How Volodymyr Zelensky Became Ukraine’s Jewish Hero

April 26, 2022 | Ruth R. Wisse
About the author: Ruth R. Wisse is professor emerita of Yiddish and comparative literatures at Harvard and a distinguished senior fellow at Tikvah. Her memoir Free as a Jew: a Personal Memoir of National Self-Liberation, chapters of which appeared in Mosaic in somewhat different form, is out from Wicked Son Press.

In the Jewish imagination, Ukrainians are best remembered as the brutish perpetrators of pogroms. In the Ukrainian imagination, Jews have often been seen as weak and unmanly, or conniving and disloyal. Yet today a Jewish comedian has become the leader of Ukraine as it faces a brutal enemy bent on the destruction of the Ukrainian nation. He has, moreover, become a hero for much of the free world in the process. Ruth R. Wisse—in an analysis of the many moral, geopolitical, historical, and literary dynamics at play—points to the fact that this is not the first time the two peoples have “found themselves on the same side of the barricades” in the struggle for the liberation of their respective nations:

In the 1950s, dissident national minorities throughout the Soviet Union, including Hungarians, Czechs, Poles, and Ukrainians, began the struggle to liberate themselves from Communist dictatorship. The state of Israel had been declared in 1948, and in tandem with those other subject nations, a movement to free Soviet Jewry demanded the right of Jews to emigrate to their national homeland. Natan Sharansky, of Donetsk in Ukraine, the most prominent of the refusenik Jews insisting on the right to emigrate, describes how much he had in common with Ukrainians who had been imprisoned, like him, for demanding their national freedom. As the first political prisoner released by Mikhail Gorbachev in 1986, Sharansky spearheaded the emigration of almost 1 million Jews from the former Soviet Union to Israel. Jews and Ukrainians were fighting in a common cause.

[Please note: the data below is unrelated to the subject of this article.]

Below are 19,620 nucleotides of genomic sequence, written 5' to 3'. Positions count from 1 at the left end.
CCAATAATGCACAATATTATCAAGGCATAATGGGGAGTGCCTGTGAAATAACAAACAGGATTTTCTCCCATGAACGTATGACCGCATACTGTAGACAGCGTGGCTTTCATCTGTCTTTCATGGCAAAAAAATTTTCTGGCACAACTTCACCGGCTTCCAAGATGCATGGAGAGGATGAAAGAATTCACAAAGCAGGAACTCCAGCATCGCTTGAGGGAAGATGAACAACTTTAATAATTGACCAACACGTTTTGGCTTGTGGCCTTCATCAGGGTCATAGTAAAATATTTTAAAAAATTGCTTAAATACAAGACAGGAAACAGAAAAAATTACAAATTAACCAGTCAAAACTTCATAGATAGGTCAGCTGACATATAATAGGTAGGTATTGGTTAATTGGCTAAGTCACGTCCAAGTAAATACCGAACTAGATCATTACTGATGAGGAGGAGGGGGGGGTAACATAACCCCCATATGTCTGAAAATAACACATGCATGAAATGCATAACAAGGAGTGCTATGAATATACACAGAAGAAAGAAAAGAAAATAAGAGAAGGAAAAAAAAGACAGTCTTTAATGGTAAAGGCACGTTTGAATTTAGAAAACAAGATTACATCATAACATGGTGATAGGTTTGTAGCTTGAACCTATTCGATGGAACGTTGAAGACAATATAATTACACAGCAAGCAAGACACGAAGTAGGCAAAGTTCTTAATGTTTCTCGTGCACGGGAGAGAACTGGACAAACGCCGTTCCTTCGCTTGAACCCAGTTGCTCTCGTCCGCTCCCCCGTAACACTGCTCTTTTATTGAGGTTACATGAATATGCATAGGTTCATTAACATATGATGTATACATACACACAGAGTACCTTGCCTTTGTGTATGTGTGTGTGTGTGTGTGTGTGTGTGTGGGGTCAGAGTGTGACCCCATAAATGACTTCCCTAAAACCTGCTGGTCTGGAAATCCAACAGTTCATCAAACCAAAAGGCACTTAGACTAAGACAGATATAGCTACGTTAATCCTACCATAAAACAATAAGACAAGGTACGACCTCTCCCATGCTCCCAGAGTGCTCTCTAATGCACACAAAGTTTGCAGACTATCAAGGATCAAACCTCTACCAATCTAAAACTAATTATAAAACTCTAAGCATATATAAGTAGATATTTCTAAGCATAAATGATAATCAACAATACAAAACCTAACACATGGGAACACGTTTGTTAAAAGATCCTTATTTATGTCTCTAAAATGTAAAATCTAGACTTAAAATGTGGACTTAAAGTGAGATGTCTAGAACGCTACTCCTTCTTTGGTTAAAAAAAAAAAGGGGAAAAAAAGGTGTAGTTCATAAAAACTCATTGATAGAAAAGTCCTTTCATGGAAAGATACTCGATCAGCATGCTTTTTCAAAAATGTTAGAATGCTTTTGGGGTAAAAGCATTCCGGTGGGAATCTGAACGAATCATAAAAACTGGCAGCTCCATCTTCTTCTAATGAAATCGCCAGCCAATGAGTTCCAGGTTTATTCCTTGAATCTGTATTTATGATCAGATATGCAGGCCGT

Since Volodymyr Zelensky’s career as a comedian plays an important part in his political career, it is important to note how Ukrainian and Jewish politics merged in their humor. Folk traditions of Russians/Ukrainians and Jews, long since intertwined in food, song, and story, merged in their joking. Zelensky thus embodies a precious synthesis—with the caveat that should conditions change, political pressures could yet again drive them apart.

Of Zelensky’s life before being elected president, which included army service and law school, his work in professional comedy was critical in more than the obvious way of turning him into a celebrity. It came about in a country that was trying to define itself. Post-Soviet Ukraine had embraced democracy, but in the absence of an established political class or proven national institutions. The famous independence of Ukrainians that keeps them from serving a strongman like Vladimir Putin also allowed for catch-as-catch-can practices that won the country a reputation for massive “corruption.” In that social free-for-all, many ambitious youngsters went into media, and there—as in post–World War II America—many Jews chose comedy, where piebald identity can be an asset and short brainy guys are all the rage.

Moreover, Volodymyr was less an actor than part of a comedy team that created a show with a far from trivial title: Servant of the People. His program was not the domestic comedy of Friends or Seinfeld; it was social satire designed to show how government should be run by showing how it shouldn’t.

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